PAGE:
4 Signs You Should Retire Your Running Shoes

Running shoes don’t last forever, but you can’t necessarily follow the old adage that each pair will last 400 miles either.

Photo: Scott Draper

Heading out the door? Read this article on the new Outside+ app available now on iOS devices for members! Download the app.

Running shoes don’t last forever, but you can’t necessarily follow the old adage that each pair will last 400 miles either. Running in old shoes can result in a variety of ailments as the shoe’s cushioning and structure breaks down, or trauma-related injuries (such as a bone bruise under the metatarsal heads) as the outsole wears thin.

1. The tread is showing significant wear in one or more sections of the outsole.
Once you’ve burned through the outer layer of rubber to the point there is no tread or where you can see the next layer of material, it’s time to get new shoes. (The wear-pattern is also an indication of your gait pattern, so if there is considerable wear on one side and little sign of wear on another, it could indicate that you’re imbalanced.)

RELATED: 8 Hot Running Shoe Trends For 2015

2. The footbed (aka the sockliner) of your shoes is frayed or worn thin in a certain area.

Most footbeds are rather flimsy and the friction caused from every footstrike will wear away the soft foam and thin layer of fabric over time. Damage to the footbed can result in a change in how the shoe fits, which can lead to slippage, blisters and hot spots during a run.

RELATED: How Often Should I Replace My Running Shoes?

3. The midsole of the shoe no longer looks the same or absorbs impact the way it used to.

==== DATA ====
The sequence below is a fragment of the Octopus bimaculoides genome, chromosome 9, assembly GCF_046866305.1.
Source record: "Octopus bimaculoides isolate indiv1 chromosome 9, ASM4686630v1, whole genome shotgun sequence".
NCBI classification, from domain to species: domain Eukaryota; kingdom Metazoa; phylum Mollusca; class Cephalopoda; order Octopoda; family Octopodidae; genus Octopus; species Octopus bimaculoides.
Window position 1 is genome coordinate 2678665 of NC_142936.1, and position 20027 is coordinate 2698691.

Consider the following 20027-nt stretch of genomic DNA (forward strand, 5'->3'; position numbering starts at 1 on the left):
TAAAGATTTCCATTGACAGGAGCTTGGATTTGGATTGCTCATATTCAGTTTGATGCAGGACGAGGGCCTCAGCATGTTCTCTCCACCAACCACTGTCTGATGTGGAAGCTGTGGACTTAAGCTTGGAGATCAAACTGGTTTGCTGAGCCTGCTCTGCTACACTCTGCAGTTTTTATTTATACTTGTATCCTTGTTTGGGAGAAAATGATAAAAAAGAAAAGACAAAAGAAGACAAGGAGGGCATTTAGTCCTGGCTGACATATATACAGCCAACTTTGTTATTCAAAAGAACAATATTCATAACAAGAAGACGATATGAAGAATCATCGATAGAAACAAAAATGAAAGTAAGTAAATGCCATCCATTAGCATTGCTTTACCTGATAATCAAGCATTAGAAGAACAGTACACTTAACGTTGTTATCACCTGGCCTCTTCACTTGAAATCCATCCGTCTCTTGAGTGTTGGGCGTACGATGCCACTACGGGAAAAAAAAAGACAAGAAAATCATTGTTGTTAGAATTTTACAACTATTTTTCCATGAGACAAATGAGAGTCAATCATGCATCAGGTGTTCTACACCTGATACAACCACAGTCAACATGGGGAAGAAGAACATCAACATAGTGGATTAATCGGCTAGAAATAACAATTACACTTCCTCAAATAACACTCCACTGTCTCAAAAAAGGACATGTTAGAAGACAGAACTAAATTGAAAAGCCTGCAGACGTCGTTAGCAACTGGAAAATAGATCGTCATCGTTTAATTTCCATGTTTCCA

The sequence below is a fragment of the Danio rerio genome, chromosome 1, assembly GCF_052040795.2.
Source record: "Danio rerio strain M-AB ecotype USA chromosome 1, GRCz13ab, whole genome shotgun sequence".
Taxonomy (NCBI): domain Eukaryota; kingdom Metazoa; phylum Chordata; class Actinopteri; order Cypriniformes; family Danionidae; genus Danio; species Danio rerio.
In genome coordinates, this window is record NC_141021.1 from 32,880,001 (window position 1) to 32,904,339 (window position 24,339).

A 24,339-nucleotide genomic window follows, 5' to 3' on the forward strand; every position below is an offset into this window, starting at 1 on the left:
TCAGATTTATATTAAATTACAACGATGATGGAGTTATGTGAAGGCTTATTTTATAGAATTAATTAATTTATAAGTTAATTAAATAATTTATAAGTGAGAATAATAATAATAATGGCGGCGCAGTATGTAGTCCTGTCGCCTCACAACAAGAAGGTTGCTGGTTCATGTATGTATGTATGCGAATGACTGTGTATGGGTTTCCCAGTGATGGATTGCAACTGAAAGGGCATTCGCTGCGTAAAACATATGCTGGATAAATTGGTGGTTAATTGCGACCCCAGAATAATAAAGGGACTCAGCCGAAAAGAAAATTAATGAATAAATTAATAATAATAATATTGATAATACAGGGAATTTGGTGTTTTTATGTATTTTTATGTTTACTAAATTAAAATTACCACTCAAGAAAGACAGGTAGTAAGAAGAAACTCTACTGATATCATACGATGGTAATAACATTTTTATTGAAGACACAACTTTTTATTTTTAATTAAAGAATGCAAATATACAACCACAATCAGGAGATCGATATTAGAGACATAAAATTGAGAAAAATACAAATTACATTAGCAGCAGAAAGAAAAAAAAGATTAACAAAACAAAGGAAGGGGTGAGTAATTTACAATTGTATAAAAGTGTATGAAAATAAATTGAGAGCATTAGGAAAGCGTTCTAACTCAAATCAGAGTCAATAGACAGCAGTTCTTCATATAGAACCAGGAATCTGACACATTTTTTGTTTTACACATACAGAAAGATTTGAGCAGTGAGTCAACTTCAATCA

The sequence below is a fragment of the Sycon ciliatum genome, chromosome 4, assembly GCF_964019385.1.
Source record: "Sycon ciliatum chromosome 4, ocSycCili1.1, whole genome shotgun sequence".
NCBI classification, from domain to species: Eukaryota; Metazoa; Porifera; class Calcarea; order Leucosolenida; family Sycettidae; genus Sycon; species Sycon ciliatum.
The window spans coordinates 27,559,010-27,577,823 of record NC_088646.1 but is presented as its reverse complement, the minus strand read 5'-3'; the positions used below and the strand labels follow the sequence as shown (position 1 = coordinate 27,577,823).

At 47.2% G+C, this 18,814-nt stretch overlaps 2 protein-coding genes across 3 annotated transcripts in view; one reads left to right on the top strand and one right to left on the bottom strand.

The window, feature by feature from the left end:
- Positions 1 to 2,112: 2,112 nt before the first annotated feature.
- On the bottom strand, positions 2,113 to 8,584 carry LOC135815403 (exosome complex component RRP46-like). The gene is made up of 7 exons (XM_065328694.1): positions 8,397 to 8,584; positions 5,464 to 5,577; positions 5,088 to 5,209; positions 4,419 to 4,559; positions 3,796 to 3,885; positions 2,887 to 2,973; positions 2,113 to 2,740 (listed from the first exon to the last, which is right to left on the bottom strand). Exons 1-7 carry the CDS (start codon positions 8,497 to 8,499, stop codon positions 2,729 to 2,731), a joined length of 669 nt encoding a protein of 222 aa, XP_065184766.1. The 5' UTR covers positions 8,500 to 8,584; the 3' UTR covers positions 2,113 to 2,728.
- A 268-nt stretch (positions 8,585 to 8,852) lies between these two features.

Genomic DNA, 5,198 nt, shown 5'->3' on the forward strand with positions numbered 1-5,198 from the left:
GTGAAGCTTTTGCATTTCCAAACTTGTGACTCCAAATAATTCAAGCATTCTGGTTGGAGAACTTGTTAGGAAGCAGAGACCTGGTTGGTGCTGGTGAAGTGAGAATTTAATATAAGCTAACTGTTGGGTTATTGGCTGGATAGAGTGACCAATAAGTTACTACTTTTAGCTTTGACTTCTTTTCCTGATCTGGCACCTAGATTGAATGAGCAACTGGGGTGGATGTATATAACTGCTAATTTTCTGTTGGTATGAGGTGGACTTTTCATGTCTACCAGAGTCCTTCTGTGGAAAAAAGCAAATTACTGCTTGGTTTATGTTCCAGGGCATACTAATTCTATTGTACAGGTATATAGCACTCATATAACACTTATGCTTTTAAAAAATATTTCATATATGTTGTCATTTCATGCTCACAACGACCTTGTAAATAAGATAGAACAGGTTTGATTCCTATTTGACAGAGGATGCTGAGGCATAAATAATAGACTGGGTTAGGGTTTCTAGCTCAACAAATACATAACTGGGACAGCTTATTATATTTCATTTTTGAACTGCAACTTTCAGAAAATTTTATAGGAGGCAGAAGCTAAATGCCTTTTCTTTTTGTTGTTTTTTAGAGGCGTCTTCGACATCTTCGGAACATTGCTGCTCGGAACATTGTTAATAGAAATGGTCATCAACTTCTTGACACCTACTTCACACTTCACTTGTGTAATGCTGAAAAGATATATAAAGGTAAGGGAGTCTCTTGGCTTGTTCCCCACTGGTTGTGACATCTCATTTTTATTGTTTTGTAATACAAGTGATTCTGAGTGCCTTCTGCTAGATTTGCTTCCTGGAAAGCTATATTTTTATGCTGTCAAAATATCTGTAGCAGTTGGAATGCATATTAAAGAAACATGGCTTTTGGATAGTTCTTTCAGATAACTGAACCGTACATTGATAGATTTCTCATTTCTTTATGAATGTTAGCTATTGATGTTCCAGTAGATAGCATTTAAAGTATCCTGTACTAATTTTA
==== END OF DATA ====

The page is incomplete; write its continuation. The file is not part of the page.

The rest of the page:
You might notice this by feel, by sight or by manual manipulation. The bottom line is that the foam and plastic components in a midsole tend to get packed out and lose their resilience after a few hundred miles, resulting in a “dead” feeling underfoot, a deformed appearance or a shoe that’s entirely too pliable compared to what it used to be.

RELATED: Donate Your Running Shoes

4. The shoe’s upper or laces are showing significant signs of wear.
Materials used to build uppers are much more durable than they used to be—it’s doubtful you’ll be poking a hole through the end of the toe box. Normally, standard laces should outlast the life of your running shoes. So if your laces are stretched, frayed or you can’t seem to get them tight enough, it might be a good indication that you’ve run the life out of your shoes.

Jan Frodeno Reflects on His Final Ironman World Championship

Immediately after finishing 24th place at his final Ironman World Championships, the Olympic medalist (and three-time IMWC winner) explains what his race in Nice meant to him.